Government moots delaying tax cuts

Government moots delaying tax cuts
Photo: DPA
The German government is considering putting back its tax reform plans for a year to compensate for lost revenue from the weak economy, according to Der Spiegel magazine.

The Finance Ministry is weighing up the possibility of deciding on the reform this year, but waiting until 2011 to implement it, to give the economy more time to recover from the global crisis.

Reiner Haseloff, economy minister for Saxony-Anhalt, and member of the ruling Christian Democratic Union said this would be a good idea.

He told website news-de, “It would make no sense to burden the public purse to such a degree that no further investment was possible. The tax reform should only be introduced when tax revenues begin to increase again, not already in 2010 or 2011.”

Leading politicians from governing coalition partner the Free Democratic Party (FDP) are still pushing for the €24 billion tax relief written into the coalition contract.

Birgit Homburger, head of the FDP’s parliamentary group told Sunday’s Frankfurter Allgemeine Sonntagszeitung, “The FDP demands a reduction in tax of an annual sum of €24 billion. With that we are holding exactly to the coalition contract. “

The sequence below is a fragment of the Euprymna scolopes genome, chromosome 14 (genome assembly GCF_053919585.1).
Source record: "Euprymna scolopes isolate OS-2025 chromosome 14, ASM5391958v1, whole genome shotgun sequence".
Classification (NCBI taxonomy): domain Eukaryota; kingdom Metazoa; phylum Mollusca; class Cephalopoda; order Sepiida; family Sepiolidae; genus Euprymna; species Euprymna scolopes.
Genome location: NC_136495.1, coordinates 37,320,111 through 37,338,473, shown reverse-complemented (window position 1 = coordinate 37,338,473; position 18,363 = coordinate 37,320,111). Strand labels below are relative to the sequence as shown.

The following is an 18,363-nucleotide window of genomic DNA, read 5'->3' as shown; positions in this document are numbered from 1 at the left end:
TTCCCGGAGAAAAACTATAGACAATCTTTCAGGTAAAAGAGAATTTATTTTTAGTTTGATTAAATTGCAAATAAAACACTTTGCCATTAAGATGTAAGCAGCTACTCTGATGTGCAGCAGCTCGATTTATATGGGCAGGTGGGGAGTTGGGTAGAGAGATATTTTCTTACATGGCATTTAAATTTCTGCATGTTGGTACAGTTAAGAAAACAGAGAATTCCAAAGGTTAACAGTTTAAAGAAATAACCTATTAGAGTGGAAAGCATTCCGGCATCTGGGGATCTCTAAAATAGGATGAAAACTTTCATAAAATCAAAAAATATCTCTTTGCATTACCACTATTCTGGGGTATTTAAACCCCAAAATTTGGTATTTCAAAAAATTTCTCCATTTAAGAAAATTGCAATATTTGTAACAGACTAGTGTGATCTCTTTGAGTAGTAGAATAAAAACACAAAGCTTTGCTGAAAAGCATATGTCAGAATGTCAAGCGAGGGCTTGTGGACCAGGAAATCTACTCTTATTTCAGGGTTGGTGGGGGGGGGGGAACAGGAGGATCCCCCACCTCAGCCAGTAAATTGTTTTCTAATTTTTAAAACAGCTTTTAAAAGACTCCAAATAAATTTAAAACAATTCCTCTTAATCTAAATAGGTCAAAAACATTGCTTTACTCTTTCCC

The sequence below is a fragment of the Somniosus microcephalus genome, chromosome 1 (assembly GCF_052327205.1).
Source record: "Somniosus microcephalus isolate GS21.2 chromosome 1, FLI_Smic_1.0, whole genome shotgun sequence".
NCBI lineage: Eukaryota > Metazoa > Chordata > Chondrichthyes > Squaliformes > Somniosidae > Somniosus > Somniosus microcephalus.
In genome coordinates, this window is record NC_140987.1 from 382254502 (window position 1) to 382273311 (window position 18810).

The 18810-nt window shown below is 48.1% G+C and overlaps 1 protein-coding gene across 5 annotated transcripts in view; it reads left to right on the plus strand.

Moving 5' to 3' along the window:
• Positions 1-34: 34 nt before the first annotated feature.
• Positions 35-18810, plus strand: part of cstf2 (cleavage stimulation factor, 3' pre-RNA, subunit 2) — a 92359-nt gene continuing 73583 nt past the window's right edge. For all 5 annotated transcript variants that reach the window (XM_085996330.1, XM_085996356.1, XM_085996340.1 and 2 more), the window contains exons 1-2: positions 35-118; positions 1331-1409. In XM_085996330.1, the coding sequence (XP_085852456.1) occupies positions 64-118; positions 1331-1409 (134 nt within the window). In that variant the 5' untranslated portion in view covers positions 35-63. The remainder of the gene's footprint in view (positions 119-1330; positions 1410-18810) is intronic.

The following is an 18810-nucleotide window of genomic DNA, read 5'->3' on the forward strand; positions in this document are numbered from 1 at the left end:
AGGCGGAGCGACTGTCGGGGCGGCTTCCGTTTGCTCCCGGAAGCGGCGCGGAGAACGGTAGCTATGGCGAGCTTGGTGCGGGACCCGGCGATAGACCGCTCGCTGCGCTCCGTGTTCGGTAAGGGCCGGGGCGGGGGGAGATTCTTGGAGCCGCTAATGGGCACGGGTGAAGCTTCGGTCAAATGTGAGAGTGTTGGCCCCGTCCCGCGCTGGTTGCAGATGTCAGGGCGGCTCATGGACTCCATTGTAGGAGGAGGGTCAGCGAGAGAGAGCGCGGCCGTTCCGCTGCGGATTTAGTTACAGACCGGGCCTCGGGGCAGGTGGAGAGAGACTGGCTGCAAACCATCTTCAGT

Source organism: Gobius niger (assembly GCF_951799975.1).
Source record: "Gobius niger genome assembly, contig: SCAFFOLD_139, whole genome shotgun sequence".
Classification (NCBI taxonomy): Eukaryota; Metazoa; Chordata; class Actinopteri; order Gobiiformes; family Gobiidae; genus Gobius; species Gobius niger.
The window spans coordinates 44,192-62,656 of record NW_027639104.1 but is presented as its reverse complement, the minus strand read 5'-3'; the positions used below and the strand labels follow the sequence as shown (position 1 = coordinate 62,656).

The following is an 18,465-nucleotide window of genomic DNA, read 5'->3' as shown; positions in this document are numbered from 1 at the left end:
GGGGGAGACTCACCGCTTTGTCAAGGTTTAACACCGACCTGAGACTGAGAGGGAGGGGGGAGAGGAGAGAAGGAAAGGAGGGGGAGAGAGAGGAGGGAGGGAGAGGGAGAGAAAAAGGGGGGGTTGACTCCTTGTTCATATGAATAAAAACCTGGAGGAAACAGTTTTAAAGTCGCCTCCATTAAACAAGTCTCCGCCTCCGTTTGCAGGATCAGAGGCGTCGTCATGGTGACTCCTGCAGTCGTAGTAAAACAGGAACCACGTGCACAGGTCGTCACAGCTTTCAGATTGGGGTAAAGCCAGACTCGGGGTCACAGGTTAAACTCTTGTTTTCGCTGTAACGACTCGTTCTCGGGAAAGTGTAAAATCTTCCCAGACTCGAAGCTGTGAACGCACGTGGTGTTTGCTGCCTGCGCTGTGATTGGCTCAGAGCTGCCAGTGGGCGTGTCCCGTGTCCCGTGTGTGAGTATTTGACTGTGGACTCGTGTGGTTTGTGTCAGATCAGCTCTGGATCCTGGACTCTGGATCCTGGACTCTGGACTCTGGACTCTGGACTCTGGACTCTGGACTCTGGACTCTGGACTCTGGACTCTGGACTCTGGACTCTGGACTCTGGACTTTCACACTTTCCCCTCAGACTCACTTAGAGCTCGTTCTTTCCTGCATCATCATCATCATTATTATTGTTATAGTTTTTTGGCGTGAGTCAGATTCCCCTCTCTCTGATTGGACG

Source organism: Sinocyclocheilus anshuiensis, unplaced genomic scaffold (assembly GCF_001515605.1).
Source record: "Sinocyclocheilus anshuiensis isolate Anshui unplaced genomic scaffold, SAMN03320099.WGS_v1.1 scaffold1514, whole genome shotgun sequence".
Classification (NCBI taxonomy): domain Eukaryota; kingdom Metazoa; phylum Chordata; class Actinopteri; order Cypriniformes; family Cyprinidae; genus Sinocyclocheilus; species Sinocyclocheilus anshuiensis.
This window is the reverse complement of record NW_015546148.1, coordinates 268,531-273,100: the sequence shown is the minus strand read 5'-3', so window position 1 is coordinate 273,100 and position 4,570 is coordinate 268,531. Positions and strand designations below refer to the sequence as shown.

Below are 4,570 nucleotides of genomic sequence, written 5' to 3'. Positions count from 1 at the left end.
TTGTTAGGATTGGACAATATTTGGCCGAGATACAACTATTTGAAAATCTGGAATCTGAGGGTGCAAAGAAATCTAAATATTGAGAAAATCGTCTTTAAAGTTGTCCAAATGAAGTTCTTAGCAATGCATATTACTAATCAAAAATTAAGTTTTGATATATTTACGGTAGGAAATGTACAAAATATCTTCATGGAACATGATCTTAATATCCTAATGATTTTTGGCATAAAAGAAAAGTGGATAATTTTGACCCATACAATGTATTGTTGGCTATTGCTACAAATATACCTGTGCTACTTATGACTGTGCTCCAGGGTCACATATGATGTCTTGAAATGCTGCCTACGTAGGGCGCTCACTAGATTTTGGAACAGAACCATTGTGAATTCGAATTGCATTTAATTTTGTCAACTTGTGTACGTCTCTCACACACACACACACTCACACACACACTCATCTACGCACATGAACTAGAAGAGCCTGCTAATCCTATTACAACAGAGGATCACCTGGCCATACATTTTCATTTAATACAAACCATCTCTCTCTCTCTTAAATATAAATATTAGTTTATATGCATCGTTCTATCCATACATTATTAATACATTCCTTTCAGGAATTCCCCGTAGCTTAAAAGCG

But the CDU is more open to the idea of delay. Wolfgang Böhmer, the party’s state premier of Saxony-Anhalt sounded sceptical of anything being possible this years.

He said, “An annual tax reduction of €24 billion is something I fundamentally consider feasible. But it certainly cannot come now under current conditions.” He said the coalition contract did not specify how much the tax reduction would amount to.

The subject is expected to be discussed at the current crisis meeting of the governing coalition.

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